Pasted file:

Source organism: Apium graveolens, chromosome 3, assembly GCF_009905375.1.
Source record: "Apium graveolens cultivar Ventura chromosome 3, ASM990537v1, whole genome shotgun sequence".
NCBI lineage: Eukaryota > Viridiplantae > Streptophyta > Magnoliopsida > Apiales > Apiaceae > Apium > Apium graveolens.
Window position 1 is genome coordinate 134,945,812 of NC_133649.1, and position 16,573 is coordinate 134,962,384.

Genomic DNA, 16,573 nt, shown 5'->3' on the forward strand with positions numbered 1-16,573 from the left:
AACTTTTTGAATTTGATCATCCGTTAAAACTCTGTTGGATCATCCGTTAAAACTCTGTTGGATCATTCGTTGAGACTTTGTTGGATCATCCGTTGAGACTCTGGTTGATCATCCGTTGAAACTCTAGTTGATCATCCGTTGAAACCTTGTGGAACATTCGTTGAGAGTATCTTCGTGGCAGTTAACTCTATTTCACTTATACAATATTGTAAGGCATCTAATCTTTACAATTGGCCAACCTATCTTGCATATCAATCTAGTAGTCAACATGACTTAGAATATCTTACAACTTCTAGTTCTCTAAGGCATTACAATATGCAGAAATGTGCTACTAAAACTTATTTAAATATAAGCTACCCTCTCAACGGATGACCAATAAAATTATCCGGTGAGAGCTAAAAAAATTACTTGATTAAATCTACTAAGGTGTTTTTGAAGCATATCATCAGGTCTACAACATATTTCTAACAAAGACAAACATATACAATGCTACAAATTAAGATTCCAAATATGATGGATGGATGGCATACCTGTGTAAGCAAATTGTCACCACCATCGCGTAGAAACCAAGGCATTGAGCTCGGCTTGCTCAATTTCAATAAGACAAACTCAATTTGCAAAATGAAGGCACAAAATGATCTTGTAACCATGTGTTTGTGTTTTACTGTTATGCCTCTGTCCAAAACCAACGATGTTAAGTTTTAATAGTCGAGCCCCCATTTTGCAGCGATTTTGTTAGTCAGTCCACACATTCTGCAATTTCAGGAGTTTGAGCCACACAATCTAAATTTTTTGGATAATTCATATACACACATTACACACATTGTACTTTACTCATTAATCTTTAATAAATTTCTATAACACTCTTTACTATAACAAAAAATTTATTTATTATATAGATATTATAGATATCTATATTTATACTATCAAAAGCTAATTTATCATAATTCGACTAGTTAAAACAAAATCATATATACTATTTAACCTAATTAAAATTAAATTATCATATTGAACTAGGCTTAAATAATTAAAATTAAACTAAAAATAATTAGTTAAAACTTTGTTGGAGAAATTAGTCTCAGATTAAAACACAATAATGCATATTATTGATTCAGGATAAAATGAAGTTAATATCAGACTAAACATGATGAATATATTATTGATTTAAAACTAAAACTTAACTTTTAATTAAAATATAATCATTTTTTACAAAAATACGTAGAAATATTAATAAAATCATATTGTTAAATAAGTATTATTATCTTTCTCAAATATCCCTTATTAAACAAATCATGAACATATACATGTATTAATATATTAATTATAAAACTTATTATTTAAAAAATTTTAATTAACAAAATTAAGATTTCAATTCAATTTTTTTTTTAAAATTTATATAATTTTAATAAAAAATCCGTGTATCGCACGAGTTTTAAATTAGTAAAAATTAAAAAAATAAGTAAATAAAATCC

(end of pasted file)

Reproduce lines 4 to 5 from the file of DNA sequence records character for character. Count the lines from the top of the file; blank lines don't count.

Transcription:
Window position 1 is genome coordinate 134,945,812 of NC_133649.1, and position 16,573 is coordinate 134,962,384.

Genomic DNA, 16,573 nt, shown 5'->3' on the forward strand with positions numbered 1-16,573 from the left: